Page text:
But this was not enough to placate shareholders, including a former Dan-Air captain with 22 years' service who was receiving just £4,000 in redundancy pay. Shareholders had been treated with contempt, one small investor said to loud cheers, while another accused Mr James of having 'conned' staff about the prospects of saving the airline. Some accused the banks of 'shamefully helping destroy another business' but others laid the blame squarely at the door of Mr James and fellow board members. There were gasps when Mr James disclosed that severance payments to directors of Davies & Newman totalled £742,233. Mr James conceded that the situation for pilots was not satisfactory but said their severance payments had to be seen in terms of the 'overall aggregate cost to make the deal possible at all'.
Maintaining an urbane delivery throughout, Mr James explained that Dan-Air had fallen foul of the vicissitudes of the charter market, its own image, the banks and an ageing, expensive aircraft fleet. The deal with BA was not a pretty one but it had more merits than the 'awful alternative' of receivership. But his critics were not persuaded. 'At the moment there are three losers - Britain, the employees and the shareholders,' pronounced Peter Frankel, one of the latter group. Although the resolution to wind up Davies & Newman was defeated overwhelmingly on a show of hands it went through on a poll with a 97.23 per cent vote in favour after proxy votes from institutions had been counted. Dan-Air was no more.


There is still tremendous affection for the company throughout the World. This website has had more than one and a half million individual visits in the years it has been running. I have worked for perhaps too many hours to make the website current and modern. The research I undertake had become a passion of mine. Digging up old news is fascinating. Talking, as I have with former staff is great fun - hearing some of the sadly unprintable stuff is often hysterical. There is a great deal of mystery in the UK aviation world. At ground level staff are happy to talk about theories as to why things happen - Some theories, may well be true - but cannot be put on the site for obvious reasons. The higher one gets whilst researching - the tighter the lips get to full disclosure. Some people did talk off record and their views are often shocking. Rival airline staff have also been part of my research. Some of them reserve utter contempt for people within their industry. Whatever the politics of the airline world used to be, it is a fascinating industry. I am not always 100% sure when I write what I research, if anyone is interested. Then, when I do an update on the site I get a raft of people e-mailing me to debate the matter. So I hope the 2023 updates will bring you a whole set of topics to discuss.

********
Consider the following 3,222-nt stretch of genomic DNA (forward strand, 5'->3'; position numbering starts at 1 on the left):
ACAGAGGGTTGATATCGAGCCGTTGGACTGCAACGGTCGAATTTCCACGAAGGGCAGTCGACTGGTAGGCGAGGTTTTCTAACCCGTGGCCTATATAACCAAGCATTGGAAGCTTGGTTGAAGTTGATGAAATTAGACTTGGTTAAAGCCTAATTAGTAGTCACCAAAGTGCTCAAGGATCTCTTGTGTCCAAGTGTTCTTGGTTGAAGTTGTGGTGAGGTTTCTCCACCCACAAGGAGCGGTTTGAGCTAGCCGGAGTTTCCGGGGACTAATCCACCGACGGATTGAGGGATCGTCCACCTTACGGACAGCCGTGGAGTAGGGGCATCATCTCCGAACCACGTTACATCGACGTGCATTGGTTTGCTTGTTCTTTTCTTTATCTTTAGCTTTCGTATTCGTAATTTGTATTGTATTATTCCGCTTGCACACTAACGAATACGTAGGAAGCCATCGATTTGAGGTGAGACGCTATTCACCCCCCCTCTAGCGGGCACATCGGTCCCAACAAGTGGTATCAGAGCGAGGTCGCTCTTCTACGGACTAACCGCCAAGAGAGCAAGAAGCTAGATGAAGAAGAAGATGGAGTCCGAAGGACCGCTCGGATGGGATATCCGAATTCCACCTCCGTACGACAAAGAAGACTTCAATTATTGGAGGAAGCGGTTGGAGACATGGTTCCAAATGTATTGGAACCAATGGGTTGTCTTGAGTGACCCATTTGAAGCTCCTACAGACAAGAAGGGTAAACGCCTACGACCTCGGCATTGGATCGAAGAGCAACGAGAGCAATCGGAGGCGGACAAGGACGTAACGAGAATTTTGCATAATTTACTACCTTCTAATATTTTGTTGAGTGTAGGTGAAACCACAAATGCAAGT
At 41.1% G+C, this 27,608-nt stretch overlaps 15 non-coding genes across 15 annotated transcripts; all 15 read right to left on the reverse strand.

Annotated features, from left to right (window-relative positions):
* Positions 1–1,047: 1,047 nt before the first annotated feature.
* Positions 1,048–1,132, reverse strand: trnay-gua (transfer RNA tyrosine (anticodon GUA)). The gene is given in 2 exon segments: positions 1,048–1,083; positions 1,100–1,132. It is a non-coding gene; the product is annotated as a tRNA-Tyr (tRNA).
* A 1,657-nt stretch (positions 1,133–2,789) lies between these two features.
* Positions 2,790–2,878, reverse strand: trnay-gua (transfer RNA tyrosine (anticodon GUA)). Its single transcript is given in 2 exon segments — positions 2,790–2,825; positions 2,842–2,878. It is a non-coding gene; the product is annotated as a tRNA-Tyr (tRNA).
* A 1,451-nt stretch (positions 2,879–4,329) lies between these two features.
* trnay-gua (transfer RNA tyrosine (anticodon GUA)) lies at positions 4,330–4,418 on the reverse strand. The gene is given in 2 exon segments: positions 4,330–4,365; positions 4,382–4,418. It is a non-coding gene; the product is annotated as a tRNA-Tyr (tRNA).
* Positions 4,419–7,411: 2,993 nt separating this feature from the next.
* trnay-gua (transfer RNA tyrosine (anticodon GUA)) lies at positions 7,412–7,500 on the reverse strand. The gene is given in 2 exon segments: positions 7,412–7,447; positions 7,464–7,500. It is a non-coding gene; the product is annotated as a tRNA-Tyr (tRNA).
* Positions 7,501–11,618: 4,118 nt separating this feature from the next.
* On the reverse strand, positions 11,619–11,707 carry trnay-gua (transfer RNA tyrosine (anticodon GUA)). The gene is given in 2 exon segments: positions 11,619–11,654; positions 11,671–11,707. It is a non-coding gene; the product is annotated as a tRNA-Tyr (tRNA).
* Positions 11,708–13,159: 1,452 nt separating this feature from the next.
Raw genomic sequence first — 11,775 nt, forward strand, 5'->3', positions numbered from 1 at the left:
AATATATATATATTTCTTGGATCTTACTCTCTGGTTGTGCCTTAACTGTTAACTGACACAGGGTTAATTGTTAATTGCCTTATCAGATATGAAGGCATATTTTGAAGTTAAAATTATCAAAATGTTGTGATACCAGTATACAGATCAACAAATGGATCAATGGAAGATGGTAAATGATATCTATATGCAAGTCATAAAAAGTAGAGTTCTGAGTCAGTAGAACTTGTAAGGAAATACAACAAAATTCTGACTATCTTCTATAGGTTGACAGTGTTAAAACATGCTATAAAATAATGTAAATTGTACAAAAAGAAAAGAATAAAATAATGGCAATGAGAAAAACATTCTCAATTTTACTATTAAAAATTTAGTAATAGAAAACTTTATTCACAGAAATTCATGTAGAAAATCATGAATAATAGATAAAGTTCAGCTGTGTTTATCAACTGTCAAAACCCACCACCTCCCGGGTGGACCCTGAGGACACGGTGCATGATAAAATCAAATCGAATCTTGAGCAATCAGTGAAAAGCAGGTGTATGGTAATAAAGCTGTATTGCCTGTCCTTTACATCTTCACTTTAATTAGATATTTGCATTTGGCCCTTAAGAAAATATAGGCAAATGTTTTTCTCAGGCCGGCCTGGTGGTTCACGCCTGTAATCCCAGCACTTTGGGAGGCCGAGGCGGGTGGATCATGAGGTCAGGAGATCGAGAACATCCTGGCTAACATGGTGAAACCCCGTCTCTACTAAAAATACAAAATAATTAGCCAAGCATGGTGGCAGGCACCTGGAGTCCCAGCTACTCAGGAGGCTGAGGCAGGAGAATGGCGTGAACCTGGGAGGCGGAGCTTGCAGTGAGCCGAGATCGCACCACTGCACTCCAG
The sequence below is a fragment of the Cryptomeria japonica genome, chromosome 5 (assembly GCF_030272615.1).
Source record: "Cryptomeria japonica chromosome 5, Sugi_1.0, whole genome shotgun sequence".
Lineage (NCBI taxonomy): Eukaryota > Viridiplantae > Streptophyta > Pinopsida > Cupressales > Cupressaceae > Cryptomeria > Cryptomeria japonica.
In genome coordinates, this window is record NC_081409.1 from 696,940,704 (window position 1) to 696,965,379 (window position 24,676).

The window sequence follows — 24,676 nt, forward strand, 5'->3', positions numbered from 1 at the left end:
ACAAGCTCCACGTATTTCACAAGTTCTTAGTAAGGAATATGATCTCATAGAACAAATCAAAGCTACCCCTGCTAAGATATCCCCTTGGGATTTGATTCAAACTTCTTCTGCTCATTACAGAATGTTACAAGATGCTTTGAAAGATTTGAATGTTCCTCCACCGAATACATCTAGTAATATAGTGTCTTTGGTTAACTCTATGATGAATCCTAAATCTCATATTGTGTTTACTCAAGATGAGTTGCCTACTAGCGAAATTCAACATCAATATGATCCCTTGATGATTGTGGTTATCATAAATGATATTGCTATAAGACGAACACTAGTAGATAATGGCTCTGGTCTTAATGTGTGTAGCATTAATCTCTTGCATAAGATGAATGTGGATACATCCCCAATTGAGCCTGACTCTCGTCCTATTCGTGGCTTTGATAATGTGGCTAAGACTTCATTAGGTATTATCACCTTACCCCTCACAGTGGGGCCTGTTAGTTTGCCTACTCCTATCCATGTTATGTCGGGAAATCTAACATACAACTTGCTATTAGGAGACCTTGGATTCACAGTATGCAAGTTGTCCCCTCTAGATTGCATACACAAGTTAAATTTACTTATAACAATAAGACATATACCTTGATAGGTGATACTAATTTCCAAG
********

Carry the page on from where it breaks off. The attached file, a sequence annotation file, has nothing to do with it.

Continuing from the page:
The fact is - I don't really mind at this stage if I am the only one who is interested in my writing. I just love doing it. My only sadness is that I was not able to continue writing about the airline in what would be its 71st year this year. I wonder if the board would have got in touch to say 'Well done - will you come and run our website for us?' or if I would be getting a call telling me to take t down as they don't approve. Perhaps something half way! Recently I was contacted by the brother of a board member who died in the early 1970s. He was very complimentary thankfully. If you have anything you would like to see on the site - please get in touch and let me know. admin@danairremembered.com

The site was never set up to make money, or to point the finger at David James and his board. It was to tell the story as accurately as it could be told. The aim was to celebrate the wonderful memories and history of this incredible airline. To pay tribute to the staff - of all departments. To show what flying with Dan-Air was like.  This is the 71st anniversary of Dan-Air's taking to the air, I wanted to say 'Thank You' - you may be gone - but you are not forgotten.

April 2024


From 1953 to 1987, Dan-Air had its headquarters at the City of London in Bilbao House.
From 1988 to 1992 headquarters - Newman House

Other notable offices
New City Court, London
Broad Street London
Cockspur Street London

Dan-Air  was the first airline to transport a live dolphin. The mammel was flown to Malta.
Dan-Air laid claim to be the first to introduce disposable catering equipment  aboard its aircraft in 1969.
Dan-Air ordered its first new aircraft in 1969, a single Handley Page Jetstream to replace the DC-3 assigned to Link City. However, the order lapsed when Handley Page went into liquidation in 1970.Despite the negotiations being at an advanced stage, with the  manufacturer's future in doubt, it was difficult to finance the purchase  and the order could not be completed.
Dan-Air ran its first transatlantic charter flight in October 1969 from Gatwick to Trinidad with a Comet.
Dan-Air operated a dozen 707 round-the-world charters for German tour operators during the mid-1970s.
Dan-Air was one of the first UK airlines to employ female pilots, with five among 550 during 1978.]